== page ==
US stocks moved higher on Monday, as technology shares rallied into earnings releases. The Dow Industrials were the lagger. Boeing traded under pressure as issues with the 737 Max continue to weigh on the industrial index. Sectors were mixed, as the Nasdaq was led higher by technology shares.
The semi-conductor space was on fire following an upgrade from Goldman Sachs. Consumer staples and materials were the worst performers. Energy shares received a boost on Monday, driven by a rally in both crude oil and natural gas. Morgan stanely believes that there is a credible case for a recession and that interest rate cuts might come to late. The halt in the production of Boeing’s 737 Max could weigh on Q2 GDP, which further points to slower US growth.
Boeing Production is Weighing on GDP
The grounding of the Boeing 737 MAX is begging to weigh on US growth as the lack of production is hurting the nation’s trade balance and clouding the outlook for airlines. There are several companies that supply Boeing with parts including General Electric which is the sole manufacturer of the engine for the MAX. Several US airlines are cutting back on routes and capacity growth or delaying pilot hiring and promotions. Additionally, the production cuts at Boeing’s will likely weigh on US GDP in the second quarter.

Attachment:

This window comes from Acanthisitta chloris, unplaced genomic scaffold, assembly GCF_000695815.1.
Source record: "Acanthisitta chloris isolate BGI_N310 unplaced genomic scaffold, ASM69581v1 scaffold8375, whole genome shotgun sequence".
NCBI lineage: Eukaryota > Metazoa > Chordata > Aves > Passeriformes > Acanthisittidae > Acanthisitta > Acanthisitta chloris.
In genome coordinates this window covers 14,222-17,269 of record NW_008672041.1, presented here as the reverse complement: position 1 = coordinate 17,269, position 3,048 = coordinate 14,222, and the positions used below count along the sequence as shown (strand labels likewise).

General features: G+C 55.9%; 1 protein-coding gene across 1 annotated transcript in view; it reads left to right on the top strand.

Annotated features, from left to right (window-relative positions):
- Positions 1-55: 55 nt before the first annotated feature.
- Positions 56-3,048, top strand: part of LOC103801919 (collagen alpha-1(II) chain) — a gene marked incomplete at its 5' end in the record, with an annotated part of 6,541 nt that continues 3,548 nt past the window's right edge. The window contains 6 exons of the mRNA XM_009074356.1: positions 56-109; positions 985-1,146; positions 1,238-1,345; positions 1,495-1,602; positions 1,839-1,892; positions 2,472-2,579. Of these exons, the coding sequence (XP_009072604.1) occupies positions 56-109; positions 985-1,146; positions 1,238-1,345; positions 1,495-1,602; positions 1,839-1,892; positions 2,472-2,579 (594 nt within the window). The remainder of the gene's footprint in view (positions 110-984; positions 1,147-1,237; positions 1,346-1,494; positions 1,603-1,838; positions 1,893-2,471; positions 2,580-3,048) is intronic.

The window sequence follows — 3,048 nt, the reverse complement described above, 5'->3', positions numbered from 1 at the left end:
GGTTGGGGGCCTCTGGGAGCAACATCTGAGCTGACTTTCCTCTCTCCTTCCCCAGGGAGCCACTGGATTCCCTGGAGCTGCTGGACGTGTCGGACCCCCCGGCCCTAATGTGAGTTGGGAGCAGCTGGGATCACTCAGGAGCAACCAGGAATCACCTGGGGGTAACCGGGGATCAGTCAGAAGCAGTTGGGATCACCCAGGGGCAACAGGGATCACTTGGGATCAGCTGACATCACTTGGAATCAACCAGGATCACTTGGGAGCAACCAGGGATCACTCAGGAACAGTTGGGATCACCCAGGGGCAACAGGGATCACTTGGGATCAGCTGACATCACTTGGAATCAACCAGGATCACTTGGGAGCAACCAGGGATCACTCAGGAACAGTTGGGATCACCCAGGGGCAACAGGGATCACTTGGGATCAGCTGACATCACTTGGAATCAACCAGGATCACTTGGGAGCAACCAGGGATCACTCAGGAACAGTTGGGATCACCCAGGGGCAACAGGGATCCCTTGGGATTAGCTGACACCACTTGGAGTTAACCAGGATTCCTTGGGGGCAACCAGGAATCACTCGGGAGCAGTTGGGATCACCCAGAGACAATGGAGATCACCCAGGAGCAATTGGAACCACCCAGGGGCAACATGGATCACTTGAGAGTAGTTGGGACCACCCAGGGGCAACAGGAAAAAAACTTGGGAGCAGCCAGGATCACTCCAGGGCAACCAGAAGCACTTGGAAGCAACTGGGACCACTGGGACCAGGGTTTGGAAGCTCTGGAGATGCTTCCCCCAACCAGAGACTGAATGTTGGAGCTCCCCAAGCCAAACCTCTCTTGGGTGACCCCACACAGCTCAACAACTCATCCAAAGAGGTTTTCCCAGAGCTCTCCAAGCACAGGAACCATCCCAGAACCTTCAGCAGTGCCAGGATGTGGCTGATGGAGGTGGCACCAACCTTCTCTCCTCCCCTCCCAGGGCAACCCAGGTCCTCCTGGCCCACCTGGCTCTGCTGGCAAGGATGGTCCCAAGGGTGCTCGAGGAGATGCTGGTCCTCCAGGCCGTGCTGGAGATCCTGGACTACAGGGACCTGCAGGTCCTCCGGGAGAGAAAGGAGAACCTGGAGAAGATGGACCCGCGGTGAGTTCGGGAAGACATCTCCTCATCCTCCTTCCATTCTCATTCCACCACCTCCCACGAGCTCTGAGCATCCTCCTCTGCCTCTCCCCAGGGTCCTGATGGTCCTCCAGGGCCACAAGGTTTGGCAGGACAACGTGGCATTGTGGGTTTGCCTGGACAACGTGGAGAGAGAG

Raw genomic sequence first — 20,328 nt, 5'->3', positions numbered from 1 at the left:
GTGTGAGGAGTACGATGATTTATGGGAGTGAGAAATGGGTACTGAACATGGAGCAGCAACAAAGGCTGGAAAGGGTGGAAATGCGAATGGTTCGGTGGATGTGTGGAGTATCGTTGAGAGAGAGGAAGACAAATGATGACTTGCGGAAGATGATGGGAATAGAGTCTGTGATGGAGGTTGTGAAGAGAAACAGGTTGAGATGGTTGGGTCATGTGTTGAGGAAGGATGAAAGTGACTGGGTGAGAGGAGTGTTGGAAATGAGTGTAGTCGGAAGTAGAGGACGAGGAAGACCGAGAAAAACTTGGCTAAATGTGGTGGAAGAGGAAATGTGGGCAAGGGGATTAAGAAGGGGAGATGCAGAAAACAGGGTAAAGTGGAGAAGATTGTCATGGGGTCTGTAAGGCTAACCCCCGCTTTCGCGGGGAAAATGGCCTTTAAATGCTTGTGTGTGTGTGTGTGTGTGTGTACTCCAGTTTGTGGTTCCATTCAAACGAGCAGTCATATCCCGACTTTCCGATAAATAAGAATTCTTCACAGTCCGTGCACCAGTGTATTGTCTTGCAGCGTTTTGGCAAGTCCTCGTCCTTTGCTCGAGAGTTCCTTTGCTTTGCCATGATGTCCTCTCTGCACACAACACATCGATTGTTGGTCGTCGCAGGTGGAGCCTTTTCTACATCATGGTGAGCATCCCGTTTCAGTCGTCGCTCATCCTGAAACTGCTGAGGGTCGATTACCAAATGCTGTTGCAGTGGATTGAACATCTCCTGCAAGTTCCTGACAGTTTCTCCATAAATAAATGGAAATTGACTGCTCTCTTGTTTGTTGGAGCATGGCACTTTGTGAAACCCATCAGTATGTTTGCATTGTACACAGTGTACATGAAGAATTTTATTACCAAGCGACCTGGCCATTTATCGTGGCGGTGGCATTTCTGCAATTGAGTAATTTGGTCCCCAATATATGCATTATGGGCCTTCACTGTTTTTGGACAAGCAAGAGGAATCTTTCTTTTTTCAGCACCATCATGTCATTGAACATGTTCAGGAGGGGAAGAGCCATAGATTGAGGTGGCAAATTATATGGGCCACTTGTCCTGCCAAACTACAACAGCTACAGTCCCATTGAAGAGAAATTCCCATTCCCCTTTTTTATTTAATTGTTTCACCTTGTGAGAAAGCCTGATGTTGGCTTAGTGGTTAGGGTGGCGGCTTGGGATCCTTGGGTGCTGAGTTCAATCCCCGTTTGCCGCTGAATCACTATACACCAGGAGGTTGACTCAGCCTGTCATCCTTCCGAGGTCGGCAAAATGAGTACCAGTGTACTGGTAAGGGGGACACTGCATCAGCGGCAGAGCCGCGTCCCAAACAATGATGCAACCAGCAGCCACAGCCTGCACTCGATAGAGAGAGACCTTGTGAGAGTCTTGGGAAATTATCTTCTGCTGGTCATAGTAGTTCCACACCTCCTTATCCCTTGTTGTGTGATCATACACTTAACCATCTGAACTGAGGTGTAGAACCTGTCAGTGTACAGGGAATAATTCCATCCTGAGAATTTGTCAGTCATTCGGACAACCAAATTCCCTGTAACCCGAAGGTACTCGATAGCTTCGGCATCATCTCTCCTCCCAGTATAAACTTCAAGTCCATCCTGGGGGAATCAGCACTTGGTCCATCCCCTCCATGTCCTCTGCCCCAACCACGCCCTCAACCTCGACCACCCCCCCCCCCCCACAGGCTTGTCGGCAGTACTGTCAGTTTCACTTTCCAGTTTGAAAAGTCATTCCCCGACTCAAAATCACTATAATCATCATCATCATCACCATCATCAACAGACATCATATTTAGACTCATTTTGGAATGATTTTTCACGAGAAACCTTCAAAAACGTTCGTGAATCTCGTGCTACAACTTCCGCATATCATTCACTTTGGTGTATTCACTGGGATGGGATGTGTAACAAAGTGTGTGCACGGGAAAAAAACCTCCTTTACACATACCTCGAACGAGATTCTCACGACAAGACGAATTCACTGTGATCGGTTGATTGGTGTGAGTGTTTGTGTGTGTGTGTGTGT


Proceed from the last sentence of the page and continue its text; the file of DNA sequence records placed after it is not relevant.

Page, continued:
Ford Curtails Sales to China
Ford Motor Company reported that its push to expand in China this decade has veered off course, due to tariffs and the trade despite. Fords sales in China fell 27% in the first half of the 2019 year over year, as a downturn in the Chinese car market extended to a 12th month in June. The sharp drop-off in China auto sales is challenging even stronger and more-established global car manufacturers in the country, like General Motors.
Morgan Stanely sees a Case for a Recession
Morgan Stanely believes that interest rate cuts might come too late to save the US economy. Morganc Stanely chief economist Ellen Zentner told clients in a lengthy analysis that spells out the likelihood of negative growth within the next 12 months. Trade tensions that could lead to layoffs and a pullback from consumers are at the center of the recession case.
Elizabeth Warren Sees Warning Lights
Democratic presidential contender Senator Elizabeth Warren from Massachusetts warned on Monday that the next financial crisis is on its way. She said that warning lights are flashing. Warren points to increasing household and corporate debt has left the economy on precarious footing.